Its fleshy cortex reaches deep into the earth.

The ideal soil is soft.

Warm.

Moist.

It needs space to grow.

Flourish.

For its roots to reach down deep.

I woke up choking. Drowning on the couch. I couldn’t breathe. Someone had poured cement over my face, sealing off my nostrils. My mouth. I could even feel it working its way into my ears. I sat up, gagging. I hocked and hocked until I dislodged the obstruction in my throat.

The baby carrot landed at my feet. It glistened in saliva as it wrapped around my toe. I kicked, flinging it through the air. It landed on the living room wall and rolled over the floor.

I could feel them. All of them. The baby carrots. They were worming their way into every orifice. Massaging and flexing and tensing with their desiccated skin.

They wanted to come in. They wouldn’t stop. Not until they found a way inside.

To take root.

I stumbled into the bathroom, shaking as many of them off as I could. The pitter-pat of baby carrots thumped along the floor. When I flicked on the bathroom light and found my reflection in the mirror, I still gasped, even though it shouldn’t have come as such a surprise. My left nostril had distended itself. It looked as if I’d been punched right in the face, the flesh bruised and bloated to abnormal proportions, wadded up with something or other.

Another wriggled in my ear. Its tail coiled about the air while the rest of its orange body burrowed into my ear canal. Already, I could feel the nub nuzzling at my ear drum. About to punch through. I swatted at the side of my head until I dislodged it.

The baby carrot in my nose had forced its way up my septum. Even then, I had to take a moment to look, to marvel at my reflection as the baby carrot continued to crawl up. Up. Up.

Then it was gone.

There was nothing for me to grab hold of. Nothing to stop it from creeping into my nasal cavity and into my cranium. All I could do was pinch the bridge of my nose in hopes of halting it.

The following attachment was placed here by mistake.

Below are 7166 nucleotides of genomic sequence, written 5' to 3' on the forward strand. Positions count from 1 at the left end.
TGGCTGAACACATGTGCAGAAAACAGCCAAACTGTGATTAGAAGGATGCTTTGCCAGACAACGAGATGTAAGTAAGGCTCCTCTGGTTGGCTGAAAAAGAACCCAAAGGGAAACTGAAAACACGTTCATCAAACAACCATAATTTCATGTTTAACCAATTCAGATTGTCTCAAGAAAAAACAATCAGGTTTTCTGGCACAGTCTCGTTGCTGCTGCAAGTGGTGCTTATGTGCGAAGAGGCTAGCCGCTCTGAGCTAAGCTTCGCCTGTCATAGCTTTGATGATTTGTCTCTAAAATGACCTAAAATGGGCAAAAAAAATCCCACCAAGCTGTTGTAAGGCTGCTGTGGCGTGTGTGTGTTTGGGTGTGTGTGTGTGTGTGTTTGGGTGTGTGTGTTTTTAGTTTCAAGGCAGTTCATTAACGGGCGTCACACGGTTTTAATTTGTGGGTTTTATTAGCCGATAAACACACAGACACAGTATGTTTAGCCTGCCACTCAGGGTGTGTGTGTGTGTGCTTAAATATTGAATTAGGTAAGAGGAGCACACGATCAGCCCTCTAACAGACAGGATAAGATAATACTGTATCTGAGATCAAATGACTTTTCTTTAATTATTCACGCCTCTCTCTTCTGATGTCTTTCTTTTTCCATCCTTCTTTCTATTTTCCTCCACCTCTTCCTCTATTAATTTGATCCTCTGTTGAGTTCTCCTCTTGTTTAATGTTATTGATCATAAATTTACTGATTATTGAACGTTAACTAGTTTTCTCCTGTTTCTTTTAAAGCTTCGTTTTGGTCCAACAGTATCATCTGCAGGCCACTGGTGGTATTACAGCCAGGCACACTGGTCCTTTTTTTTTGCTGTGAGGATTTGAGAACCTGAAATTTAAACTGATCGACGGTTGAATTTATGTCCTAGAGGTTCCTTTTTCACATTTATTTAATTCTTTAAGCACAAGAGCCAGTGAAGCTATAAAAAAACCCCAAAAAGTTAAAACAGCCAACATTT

Tweezers!

I took Emma’s tweezers from the cabinet and dug them in. I ended up accidentally pushing the baby carrot in deeper at first, sending a crunching surge in my skull. My eyes were stinging. I couldn’t see. I felt it wriggle, forcing its way up up up, each fleshy segment undulating like an inchworm. I could feel its pulse pounding against my nasal cavity, a low-wattage throb.

It had a heartbeat. It had a heart.

It was alive.

My best option, my only option now, was to stab the baby carrot. The tweezers’ fangs sank into its cortex. It was just a matter of me easing the taproot out from my nasal cavity at an angle. I couldn’t just yank it. I needed to keep pressing down, pinning it against the inner canal of my nostril and sliding the baby carrot out. Slowly. Slowly. If I lost my grip, that baby carrot would simply worm its way back in, aiming for the soft tissues on the other side of my septum.

There was blood. A sheen of mucous slickened up the baby carrot, like flecks of placenta and afterbirth still coating a newborn baby. My blood had seeped into its furrowed skin, filling in its wrinkles so that it looked like a latticework of red veins tethered against its orange body.

I sank my teeth in. It was still crisp. I felt that satisfying crunch that you get at the very back of your molars, my teeth singing in its mastication.

My tongue worked over its crinkles. It had a bitter taste, rusty, unwashed.

This was a woody-textured taproot. An ancient thing. Uprooted right from the earth.

I chewed and chewed. God help me, I swallowed.

I let it take root.